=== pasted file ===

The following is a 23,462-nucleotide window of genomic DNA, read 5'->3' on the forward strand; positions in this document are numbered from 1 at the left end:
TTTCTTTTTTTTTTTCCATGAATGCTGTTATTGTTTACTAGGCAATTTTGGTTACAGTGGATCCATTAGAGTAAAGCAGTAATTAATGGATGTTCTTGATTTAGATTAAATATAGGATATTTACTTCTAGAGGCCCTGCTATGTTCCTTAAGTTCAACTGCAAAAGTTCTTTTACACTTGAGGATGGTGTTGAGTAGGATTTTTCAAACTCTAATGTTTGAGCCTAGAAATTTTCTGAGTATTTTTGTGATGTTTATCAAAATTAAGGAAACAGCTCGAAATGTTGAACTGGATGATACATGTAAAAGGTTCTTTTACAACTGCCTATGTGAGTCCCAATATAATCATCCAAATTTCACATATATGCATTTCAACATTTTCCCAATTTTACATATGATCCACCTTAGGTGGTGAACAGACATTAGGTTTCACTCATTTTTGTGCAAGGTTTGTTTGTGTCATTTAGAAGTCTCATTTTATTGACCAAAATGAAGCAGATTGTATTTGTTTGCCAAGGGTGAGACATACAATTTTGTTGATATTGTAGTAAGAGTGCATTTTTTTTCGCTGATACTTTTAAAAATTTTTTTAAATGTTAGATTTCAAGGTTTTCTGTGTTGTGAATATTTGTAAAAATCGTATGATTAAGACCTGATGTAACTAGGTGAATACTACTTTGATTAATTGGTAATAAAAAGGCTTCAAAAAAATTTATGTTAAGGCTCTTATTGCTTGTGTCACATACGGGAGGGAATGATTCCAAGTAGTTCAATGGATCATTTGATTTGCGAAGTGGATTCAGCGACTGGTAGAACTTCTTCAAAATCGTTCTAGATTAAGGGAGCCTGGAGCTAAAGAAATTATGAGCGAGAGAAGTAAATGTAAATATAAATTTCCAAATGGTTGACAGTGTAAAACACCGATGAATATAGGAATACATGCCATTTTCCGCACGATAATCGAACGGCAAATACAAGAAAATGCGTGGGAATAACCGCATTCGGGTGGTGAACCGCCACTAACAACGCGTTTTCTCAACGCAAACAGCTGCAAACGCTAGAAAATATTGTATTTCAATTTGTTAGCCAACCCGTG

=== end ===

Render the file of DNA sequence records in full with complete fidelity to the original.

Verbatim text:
The following is a 23,462-nucleotide window of genomic DNA, read 5'->3' on the forward strand; positions in this document are numbered from 1 at the left end:
TTTCTTTTTTTTTTTCCATGAATGCTGTTATTGTTTACTAGGCAATTTTGGTTACAGTGGATCCATTAGAGTAAAGCAGTAATTAATGGATGTTCTTGATTTAGATTAAATATAGGATATTTACTTCTAGAGGCCCTGCTATGTTCCTTAAGTTCAACTGCAAAAGTTCTTTTACACTTGAGGATGGTGTTGAGTAGGATTTTTCAAACTCTAATGTTTGAGCCTAGAAATTTTCTGAGTATTTTTGTGATGTTTATCAAAATTAAGGAAACAGCTCGAAATGTTGAACTGGATGATACATGTAAAAGGTTCTTTTACAACTGCCTATGTGAGTCCCAATATAATCATCCAAATTTCACATATATGCATTTCAACATTTTCCCAATTTTACATATGATCCACCTTAGGTGGTGAACAGACATTAGGTTTCACTCATTTTTGTGCAAGGTTTGTTTGTGTCATTTAGAAGTCTCATTTTATTGACCAAAATGAAGCAGATTGTATTTGTTTGCCAAGGGTGAGACATACAATTTTGTTGATATTGTAGTAAGAGTGCATTTTTTTTCGCTGATACTTTTAAAAATTTTTTTAAATGTTAGATTTCAAGGTTTTCTGTGTTGTGAATATTTGTAAAAATCGTATGATTAAGACCTGATGTAACTAGGTGAATACTACTTTGATTAATTGGTAATAAAAAGGCTTCAAAAAAATTTATGTTAAGGCTCTTATTGCTTGTGTCACATACGGGAGGGAATGATTCCAAGTAGTTCAATGGATCATTTGATTTGCGAAGTGGATTCAGCGACTGGTAGAACTTCTTCAAAATCGTTCTAGATTAAGGGAGCCTGGAGCTAAAGAAATTATGAGCGAGAGAAGTAAATGTAAATATAAATTTCCAAATGGTTGACAGTGTAAAACACCGATGAATATAGGAATACATGCCATTTTCCGCACGATAATCGAACGGCAAATACAAGAAAATGCGTGGGAATAACCGCATTCGGGTGGTGAACCGCCACTAACAACGCGTTTTCTCAACGCAAACAGCTGCAAACGCTAGAAAATATTGTATTTCAATTTGTTAGCCAACCCGTG